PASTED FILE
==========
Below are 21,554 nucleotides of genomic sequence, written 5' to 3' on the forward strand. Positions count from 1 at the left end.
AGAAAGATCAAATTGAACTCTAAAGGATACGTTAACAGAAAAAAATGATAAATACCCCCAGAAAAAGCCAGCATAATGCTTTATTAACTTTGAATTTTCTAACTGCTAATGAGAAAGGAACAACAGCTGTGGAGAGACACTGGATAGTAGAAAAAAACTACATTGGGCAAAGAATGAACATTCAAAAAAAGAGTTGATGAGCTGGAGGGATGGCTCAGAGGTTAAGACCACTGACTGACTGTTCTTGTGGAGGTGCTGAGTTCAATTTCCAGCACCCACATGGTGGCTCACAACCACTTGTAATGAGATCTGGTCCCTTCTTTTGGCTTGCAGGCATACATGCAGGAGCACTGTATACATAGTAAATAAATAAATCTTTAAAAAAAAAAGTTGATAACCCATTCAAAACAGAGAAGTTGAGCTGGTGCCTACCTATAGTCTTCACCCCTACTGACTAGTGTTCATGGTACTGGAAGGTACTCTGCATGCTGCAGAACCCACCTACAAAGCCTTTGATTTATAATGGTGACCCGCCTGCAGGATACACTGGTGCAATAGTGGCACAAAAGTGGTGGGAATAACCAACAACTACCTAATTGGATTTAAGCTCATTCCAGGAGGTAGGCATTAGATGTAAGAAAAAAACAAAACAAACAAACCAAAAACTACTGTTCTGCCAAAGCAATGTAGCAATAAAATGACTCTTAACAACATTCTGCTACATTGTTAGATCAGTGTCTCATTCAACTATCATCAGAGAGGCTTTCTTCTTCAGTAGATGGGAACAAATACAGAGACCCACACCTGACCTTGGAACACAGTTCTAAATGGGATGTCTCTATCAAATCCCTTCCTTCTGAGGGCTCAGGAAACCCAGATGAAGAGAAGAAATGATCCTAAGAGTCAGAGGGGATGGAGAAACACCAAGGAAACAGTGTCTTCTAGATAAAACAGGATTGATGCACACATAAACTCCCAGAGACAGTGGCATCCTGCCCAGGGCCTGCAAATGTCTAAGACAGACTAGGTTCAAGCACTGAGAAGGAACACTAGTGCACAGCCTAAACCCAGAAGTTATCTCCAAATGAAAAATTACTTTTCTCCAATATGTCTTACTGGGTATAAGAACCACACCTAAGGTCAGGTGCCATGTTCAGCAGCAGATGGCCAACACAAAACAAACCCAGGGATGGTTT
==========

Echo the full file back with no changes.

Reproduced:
Below are 21,554 nucleotides of genomic sequence, written 5' to 3' on the forward strand. Positions count from 1 at the left end.
AGAAAGATCAAATTGAACTCTAAAGGATACGTTAACAGAAAAAAATGATAAATACCCCCAGAAAAAGCCAGCATAATGCTTTATTAACTTTGAATTTTCTAACTGCTAATGAGAAAGGAACAACAGCTGTGGAGAGACACTGGATAGTAGAAAAAAACTACATTGGGCAAAGAATGAACATTCAAAAAAAGAGTTGATGAGCTGGAGGGATGGCTCAGAGGTTAAGACCACTGACTGACTGTTCTTGTGGAGGTGCTGAGTTCAATTTCCAGCACCCACATGGTGGCTCACAACCACTTGTAATGAGATCTGGTCCCTTCTTTTGGCTTGCAGGCATACATGCAGGAGCACTGTATACATAGTAAATAAATAAATCTTTAAAAAAAAAAGTTGATAACCCATTCAAAACAGAGAAGTTGAGCTGGTGCCTACCTATAGTCTTCACCCCTACTGACTAGTGTTCATGGTACTGGAAGGTACTCTGCATGCTGCAGAACCCACCTACAAAGCCTTTGATTTATAATGGTGACCCGCCTGCAGGATACACTGGTGCAATAGTGGCACAAAAGTGGTGGGAATAACCAACAACTACCTAATTGGATTTAAGCTCATTCCAGGAGGTAGGCATTAGATGTAAGAAAAAAACAAAACAAACAAACCAAAAACTACTGTTCTGCCAAAGCAATGTAGCAATAAAATGACTCTTAACAACATTCTGCTACATTGTTAGATCAGTGTCTCATTCAACTATCATCAGAGAGGCTTTCTTCTTCAGTAGATGGGAACAAATACAGAGACCCACACCTGACCTTGGAACACAGTTCTAAATGGGATGTCTCTATCAAATCCCTTCCTTCTGAGGGCTCAGGAAACCCAGATGAAGAGAAGAAATGATCCTAAGAGTCAGAGGGGATGGAGAAACACCAAGGAAACAGTGTCTTCTAGATAAAACAGGATTGATGCACACATAAACTCCCAGAGACAGTGGCATCCTGCCCAGGGCCTGCAAATGTCTAAGACAGACTAGGTTCAAGCACTGAGAAGGAACACTAGTGCACAGCCTAAACCCAGAAGTTATCTCCAAATGAAAAATTACTTTTCTCCAATATGTCTTACTGGGTATAAGAACCACACCTAAGGTCAGGTGCCATGTTCAGCAGCAGATGGCCAACACAAAACAAACCCAGGGATGGTTT